Kenyan photographer Mia Collis‘ first impression of Boxgirls, a Nairobi program that teaches young girls to box, was one of a “cacophony of sound.” Inside a tiny office in the heart of the dense Kariobangi slum, Boxgirls founder Alfred Analo and Collis fought to hear each other’s words over rock music and traffic noise from outside.
“We had to shout at each other to hear each other … I couldn’t hear a thing,” Collis told Art Beat. But, Collis continued to learn about the organization from Analo, more commonly known as “Priest.”
“Quite often in the slums, everybody has a nickname and his is aptly called Priest. I think it’s because he’s a preacher of boxing and people really respect the guy.”
Collis spoke with Priest in an office with four or five computers that the participating girls use to learn computer literacy. The office also offers girls access to counseling and sanitary towels, and the opportunity to participate in a small feeding program for those who can’t afford to buy food. The athletic component — the boxing — takes place in a different building.
“The boxing studio is a rundown center in the middle of this huge dustbowl of a field, which is where a lot of male boxers train. Once (the male boxers) finish, Priest brings the girls in and they take over the studio, which is a couple of very decrepit old punch bags in the middle of a room and they have maybe about a couple of pairs of gloves, which the girls share between them because there’s not enough to go around.”
And thus begins the warm-up, an hour and half of running around the field, repetitions of push-ups and jumping jacks all before they start boxing.
“It’s just the most intense warm up. For me, it would lay me down for about 3 days,” said Collis.
All in all, the girls work out for three hours each day, sparring with each other or Priest when they don’t have access to a bag. After they finish, a group of girls designated as peer mentors helps teach life skills and confidence building.
“Quite often the fight is outside the ring … it’s at home. They have a really tough time generally explaining to their families that they want to do something that is traditionally a boy’s thing. They should be going to hairdressing college or having babies and finding food for the home, but boxing is insane,” explained Collis.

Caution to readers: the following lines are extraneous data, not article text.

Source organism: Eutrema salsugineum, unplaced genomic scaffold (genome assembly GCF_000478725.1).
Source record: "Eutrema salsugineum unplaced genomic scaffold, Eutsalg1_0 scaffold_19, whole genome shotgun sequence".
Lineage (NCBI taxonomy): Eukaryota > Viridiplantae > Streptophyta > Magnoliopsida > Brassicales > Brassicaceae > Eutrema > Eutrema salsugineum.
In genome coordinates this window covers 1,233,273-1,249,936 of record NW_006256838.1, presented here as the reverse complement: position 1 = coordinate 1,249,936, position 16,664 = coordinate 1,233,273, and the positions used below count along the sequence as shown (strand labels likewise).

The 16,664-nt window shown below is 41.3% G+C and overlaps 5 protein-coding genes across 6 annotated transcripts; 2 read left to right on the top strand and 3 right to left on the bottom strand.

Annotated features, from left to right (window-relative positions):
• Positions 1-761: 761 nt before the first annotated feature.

“Most of (the girls) come with such low self-esteem and they leave with high self-esteem because they’ve got these peers and mentors and they’ve got this very physical sport which is, chemically I suppose, changing things within their brain … When new girls come in, you can see the confidence in them just change.”
Collis describes that change as total empowerment. They get physically stronger, they find a community, and they gain an emotional toolkit for fighting for themselves. Plus, many of their mentors are champion boxers who came out of the same program.
“Boxgirls produced Kenya’s first woman Olympian, which is amazing. The current feather-weight champion came out of Boxgirls and these younger girls really look up to these women,” said Collis. “The relationship between the younger girls towards these older role models is massive. I think they can see the light at the end of the tunnel. If they really are very good, they can be that. They can do that too.”
Not all the girls want to be boxing champions. One of the girls, a current peer leader and life skills trainer, told Collis that she wants to be a psychiatrist. Either way, they are learning skills they don’t have the opportunity to learn elsewhere.
“I suppose one of the most fundamental things is the gender roles within their slum and how they are defying what women should be doing. That’s very empowering … Gender-based violence is so massive in Kenya, and in the world, and these girls certainly are born with the lower hand.They have a fight since birth. Generally what most women do is cower down and go with it and these ones are really amazing women. They are fighting back at it.”
You can scroll through more of Mia Collis’ photographs of Boxgirls below: